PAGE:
Harrietsfield residents urge action on contaminated water
Locals want environment minister to enforce clean up order of recycling facility
A group of residents in Harrietsfield are grappling with well water that provincial officials say was contaminated by a local recycling plant, and are urging the Nova Scotia government to enforce a three-year-old clean up order.
The group says too little is being done to fix the problem, which has left several homes with unsafe drinking water.
Melissa King said her well has so much heavy metal the water can't even be used for bathing or watering plants.
"This has just been a long, ongoing, very tiring, and frustrating battle," she said.
The province's department of environment has told King not to drink her well water. Officials blame the problem on RDM Recycling Ltd., a construction and recycling business across the road.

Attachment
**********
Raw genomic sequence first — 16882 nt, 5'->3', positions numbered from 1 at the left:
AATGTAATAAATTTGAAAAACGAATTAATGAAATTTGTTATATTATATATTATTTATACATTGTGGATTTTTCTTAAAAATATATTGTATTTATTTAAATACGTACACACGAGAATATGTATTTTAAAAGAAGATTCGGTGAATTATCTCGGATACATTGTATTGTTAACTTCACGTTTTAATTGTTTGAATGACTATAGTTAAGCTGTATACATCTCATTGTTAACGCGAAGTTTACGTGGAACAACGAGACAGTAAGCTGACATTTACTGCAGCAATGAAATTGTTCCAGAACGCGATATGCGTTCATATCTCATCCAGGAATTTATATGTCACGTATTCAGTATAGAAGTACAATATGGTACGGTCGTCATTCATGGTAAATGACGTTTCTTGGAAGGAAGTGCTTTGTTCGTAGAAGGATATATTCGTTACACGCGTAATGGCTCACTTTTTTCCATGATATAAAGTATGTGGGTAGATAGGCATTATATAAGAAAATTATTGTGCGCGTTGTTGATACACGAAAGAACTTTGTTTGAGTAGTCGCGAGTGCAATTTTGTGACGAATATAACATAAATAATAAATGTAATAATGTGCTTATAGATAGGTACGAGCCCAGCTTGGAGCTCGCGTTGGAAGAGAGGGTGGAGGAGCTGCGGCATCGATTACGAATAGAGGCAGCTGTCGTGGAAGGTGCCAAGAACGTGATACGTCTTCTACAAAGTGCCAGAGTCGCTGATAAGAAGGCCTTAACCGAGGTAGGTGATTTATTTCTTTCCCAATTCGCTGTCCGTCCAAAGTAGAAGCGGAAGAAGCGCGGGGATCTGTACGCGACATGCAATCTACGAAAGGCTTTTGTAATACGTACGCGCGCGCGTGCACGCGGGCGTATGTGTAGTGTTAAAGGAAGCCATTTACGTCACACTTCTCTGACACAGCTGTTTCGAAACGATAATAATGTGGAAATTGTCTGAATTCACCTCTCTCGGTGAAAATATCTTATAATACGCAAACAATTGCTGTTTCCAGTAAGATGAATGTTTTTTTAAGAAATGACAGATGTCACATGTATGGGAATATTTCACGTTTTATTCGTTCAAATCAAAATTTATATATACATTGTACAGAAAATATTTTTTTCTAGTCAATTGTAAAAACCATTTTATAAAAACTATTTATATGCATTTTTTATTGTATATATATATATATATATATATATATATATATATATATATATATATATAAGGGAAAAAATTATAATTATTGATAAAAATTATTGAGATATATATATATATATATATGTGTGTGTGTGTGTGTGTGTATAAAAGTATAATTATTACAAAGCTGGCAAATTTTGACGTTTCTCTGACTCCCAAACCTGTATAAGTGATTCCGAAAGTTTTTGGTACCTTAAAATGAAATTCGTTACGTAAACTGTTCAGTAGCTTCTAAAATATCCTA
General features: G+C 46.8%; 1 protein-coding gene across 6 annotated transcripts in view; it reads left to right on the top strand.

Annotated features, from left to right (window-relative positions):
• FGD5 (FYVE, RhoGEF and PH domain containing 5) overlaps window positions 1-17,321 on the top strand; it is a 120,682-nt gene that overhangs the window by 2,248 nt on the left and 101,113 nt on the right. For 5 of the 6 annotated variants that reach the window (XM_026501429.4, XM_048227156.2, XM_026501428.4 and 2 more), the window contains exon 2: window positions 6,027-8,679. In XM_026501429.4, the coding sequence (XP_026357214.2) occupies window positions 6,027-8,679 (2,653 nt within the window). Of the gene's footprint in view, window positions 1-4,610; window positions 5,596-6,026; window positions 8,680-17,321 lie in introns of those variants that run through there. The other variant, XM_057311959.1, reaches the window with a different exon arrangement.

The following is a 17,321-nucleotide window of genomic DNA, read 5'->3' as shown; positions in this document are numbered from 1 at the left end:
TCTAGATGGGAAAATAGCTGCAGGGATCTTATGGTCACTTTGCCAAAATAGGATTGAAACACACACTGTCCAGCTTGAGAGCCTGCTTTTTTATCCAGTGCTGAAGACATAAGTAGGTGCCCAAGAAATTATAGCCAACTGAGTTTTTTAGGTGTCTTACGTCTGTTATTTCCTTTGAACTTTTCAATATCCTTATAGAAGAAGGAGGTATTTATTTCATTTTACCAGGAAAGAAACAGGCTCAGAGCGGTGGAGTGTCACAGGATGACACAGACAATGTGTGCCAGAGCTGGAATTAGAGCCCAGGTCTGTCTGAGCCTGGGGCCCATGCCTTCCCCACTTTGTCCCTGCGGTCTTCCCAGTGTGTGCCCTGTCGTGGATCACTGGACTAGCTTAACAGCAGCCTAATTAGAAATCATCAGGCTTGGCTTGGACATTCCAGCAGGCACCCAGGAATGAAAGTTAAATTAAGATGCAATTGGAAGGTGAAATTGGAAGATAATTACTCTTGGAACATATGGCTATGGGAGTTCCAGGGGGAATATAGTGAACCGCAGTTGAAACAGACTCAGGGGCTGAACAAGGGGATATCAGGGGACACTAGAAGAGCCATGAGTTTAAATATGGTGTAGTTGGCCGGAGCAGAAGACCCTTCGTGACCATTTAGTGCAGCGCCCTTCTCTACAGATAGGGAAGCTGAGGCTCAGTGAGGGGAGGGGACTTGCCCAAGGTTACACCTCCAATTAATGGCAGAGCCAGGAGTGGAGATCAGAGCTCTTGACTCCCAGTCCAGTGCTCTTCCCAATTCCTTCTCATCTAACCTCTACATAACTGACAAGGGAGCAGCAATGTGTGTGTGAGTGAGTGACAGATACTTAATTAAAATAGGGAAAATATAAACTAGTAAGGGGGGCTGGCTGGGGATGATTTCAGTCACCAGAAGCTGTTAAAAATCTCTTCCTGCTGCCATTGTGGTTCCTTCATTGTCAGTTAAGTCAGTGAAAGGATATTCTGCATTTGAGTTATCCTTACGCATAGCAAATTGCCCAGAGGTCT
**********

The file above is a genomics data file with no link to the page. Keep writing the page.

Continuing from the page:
Residents lobbied hard against the operation when it opened for business years ago, with 1,200 people signing a petition against it.
The facility was shut down in January when the Halifax Regional Municipality refused to license it, accusing the company of violating environmental laws.
RDM, a numbered company, and three people associated with the operation were ordered 2010 by the department of environment to devise a plan to clean up the contaminated wells and the site. One of the parties is appealing the order in court.
One local resident said much more needs to be done and argues the community is being neglected.
"The bottom line for me is the people in this community need safe drinking water and they need to be educated," Marlene Brown said.
"They can’t just be passed water samples: ‘This is what’s in your water.’ Unless people go and do research, and a lot of research, they have no idea what’s in the water."
Residents want Randy Delorey, the new environment minister, to enforce the ministerial order to clean up the recycling site and make the water safe.
Calls to the company's agent were not returned.